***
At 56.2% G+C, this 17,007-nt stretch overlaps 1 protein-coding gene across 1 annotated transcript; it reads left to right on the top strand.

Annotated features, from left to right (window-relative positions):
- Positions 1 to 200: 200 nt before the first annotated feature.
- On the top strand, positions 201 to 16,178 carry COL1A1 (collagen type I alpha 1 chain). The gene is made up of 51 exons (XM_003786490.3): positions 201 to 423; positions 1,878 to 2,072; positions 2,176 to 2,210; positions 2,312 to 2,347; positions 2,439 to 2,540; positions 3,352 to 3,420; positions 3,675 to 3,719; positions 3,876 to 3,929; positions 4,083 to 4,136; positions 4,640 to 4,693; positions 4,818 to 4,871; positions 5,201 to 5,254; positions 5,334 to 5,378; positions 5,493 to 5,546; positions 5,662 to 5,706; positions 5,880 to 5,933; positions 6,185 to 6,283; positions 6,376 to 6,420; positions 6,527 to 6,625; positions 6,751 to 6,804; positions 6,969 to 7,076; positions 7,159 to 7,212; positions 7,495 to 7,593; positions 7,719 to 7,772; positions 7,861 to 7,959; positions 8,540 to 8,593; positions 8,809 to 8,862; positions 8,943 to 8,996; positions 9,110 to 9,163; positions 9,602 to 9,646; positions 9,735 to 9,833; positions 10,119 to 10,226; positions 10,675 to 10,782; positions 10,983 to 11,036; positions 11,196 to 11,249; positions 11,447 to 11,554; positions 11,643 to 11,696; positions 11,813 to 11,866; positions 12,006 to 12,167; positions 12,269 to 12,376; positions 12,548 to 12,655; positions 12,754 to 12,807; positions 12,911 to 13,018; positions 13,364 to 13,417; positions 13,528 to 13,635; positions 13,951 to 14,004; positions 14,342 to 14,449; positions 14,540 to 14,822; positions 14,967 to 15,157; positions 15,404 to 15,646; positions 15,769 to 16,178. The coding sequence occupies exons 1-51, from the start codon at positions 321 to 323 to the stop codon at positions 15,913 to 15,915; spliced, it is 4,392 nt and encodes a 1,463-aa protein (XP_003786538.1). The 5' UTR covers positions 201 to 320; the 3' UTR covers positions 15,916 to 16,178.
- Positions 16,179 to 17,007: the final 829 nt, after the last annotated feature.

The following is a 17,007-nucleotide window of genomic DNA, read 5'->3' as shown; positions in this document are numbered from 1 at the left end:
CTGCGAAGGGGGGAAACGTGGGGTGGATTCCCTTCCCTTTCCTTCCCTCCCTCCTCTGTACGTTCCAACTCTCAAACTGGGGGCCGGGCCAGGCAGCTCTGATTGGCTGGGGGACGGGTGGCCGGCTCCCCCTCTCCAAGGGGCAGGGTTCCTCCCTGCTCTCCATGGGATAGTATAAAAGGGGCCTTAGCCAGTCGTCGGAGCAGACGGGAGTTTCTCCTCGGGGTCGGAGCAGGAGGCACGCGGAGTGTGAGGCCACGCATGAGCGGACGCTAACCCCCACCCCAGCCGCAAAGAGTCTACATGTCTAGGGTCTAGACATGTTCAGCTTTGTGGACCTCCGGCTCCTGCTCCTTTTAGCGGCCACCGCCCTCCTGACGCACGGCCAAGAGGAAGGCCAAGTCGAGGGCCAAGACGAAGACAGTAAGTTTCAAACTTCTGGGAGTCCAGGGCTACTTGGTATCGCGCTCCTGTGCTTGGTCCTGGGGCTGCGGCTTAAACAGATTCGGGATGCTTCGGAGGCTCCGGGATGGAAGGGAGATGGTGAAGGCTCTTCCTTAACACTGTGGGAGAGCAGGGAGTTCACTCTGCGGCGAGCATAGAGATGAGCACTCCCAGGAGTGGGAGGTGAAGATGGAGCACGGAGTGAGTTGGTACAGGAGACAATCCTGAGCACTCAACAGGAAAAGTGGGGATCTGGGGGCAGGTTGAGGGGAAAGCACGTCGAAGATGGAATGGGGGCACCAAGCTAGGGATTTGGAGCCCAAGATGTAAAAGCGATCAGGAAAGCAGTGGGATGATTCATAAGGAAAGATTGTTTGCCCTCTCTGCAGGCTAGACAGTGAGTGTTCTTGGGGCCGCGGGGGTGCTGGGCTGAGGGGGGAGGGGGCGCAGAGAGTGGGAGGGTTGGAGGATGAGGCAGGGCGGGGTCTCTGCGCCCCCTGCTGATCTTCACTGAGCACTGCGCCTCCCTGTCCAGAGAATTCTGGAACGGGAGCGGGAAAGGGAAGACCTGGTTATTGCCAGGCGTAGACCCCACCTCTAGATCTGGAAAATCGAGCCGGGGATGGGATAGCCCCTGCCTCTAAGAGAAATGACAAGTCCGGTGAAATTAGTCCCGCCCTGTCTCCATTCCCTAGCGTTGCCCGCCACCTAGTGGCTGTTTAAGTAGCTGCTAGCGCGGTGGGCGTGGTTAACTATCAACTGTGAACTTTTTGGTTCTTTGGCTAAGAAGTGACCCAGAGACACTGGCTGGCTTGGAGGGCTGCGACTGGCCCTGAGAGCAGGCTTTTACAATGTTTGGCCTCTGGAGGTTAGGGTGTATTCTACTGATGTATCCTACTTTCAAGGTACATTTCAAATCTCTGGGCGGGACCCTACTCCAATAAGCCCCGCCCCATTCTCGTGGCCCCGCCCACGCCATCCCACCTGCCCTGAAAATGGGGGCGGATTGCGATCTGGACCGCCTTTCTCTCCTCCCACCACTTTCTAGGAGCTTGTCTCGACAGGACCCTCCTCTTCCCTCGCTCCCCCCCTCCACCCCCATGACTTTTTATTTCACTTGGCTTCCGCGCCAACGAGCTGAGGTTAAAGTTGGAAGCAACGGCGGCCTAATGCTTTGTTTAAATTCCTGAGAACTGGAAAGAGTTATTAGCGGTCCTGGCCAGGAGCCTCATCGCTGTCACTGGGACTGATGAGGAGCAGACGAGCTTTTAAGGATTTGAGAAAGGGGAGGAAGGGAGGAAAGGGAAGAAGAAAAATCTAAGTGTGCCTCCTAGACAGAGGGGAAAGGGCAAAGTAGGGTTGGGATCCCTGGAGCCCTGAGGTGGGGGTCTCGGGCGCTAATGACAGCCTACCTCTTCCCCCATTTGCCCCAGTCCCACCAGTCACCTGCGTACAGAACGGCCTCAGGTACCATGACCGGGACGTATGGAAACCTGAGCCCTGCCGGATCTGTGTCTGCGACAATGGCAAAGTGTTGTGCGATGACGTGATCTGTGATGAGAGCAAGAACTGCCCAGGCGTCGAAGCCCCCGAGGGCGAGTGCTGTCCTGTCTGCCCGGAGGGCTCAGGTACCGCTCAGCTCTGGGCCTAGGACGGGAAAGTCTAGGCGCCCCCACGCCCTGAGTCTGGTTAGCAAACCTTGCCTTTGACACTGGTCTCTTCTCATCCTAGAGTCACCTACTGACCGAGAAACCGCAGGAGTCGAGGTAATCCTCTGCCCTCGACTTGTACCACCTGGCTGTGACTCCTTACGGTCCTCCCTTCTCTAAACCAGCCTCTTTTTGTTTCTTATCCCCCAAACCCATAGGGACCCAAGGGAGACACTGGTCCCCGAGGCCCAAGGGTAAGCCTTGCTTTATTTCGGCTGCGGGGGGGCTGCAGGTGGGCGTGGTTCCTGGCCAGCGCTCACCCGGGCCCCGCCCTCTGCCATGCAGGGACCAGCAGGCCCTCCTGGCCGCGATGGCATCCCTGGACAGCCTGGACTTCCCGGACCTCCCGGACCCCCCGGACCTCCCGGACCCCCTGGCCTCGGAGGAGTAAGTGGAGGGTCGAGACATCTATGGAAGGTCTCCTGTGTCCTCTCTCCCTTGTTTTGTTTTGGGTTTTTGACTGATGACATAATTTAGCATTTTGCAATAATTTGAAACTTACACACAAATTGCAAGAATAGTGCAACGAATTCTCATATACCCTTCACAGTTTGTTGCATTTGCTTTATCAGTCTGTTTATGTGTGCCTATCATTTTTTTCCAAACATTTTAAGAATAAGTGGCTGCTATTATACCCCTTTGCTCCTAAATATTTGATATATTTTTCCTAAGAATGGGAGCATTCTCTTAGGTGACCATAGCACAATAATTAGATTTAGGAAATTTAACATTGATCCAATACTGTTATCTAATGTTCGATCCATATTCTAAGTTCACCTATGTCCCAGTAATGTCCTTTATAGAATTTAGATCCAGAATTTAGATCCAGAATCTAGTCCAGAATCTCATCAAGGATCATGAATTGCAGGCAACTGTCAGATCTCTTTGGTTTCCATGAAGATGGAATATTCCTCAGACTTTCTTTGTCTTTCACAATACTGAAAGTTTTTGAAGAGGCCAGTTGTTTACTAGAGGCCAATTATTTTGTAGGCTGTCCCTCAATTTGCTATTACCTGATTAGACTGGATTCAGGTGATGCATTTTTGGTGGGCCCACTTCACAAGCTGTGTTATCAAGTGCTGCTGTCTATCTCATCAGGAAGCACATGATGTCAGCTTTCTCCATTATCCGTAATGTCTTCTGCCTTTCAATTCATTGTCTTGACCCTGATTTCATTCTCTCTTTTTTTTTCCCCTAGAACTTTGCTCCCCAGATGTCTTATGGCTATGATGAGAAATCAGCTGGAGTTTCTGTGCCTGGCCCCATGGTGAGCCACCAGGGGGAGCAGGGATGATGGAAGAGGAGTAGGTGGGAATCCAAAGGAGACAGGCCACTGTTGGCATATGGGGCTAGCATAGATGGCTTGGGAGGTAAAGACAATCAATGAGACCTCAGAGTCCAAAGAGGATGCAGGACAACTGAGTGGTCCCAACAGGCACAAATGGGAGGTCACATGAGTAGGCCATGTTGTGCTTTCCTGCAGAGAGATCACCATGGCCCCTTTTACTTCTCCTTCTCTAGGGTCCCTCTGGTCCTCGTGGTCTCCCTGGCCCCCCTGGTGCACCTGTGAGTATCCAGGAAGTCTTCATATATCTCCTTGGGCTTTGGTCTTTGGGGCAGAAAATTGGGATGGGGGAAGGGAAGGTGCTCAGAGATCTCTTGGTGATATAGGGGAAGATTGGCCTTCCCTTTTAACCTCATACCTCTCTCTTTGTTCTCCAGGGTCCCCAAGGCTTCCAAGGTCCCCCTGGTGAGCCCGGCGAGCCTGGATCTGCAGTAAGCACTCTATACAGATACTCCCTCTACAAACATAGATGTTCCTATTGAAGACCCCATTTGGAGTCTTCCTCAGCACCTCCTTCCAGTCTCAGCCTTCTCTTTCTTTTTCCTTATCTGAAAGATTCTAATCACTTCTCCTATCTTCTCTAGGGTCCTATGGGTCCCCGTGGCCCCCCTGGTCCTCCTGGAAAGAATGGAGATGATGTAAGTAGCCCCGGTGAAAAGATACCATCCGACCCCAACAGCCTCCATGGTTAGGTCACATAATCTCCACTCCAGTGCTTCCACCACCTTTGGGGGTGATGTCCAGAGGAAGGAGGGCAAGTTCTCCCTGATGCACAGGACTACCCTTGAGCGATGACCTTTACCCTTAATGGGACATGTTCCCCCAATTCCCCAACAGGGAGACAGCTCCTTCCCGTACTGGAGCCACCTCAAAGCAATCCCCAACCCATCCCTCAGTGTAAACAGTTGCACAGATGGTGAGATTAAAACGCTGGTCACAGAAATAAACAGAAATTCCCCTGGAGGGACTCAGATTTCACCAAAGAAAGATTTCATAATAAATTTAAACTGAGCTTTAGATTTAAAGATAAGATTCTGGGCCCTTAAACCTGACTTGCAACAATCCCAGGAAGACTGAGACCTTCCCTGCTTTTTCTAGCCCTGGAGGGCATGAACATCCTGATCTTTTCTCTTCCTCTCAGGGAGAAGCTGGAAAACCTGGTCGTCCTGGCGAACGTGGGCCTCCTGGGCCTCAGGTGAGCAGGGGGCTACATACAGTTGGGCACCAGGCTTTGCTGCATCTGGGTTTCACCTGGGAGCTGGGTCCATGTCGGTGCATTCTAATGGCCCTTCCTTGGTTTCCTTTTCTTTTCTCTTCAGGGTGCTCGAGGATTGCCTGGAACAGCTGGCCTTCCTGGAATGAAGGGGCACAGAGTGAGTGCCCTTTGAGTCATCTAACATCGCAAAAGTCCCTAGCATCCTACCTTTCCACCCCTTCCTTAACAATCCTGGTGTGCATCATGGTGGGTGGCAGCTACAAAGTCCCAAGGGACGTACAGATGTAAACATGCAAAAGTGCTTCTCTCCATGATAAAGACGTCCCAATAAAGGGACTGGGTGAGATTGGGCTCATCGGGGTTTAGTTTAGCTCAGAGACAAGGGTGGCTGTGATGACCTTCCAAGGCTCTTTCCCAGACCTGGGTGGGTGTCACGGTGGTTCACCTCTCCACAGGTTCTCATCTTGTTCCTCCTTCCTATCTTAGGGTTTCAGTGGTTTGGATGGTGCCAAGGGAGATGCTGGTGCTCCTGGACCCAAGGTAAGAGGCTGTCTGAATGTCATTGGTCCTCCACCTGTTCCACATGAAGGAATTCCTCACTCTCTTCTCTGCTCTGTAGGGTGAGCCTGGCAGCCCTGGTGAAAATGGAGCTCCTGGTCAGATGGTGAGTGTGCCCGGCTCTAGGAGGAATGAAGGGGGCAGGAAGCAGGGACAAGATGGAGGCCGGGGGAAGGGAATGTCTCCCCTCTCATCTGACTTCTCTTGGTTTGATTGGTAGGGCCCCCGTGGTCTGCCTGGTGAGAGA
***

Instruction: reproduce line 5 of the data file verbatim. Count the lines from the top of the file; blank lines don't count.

- Positions 16,179 to 17,007: the final 829 nt, after the last annotated feature.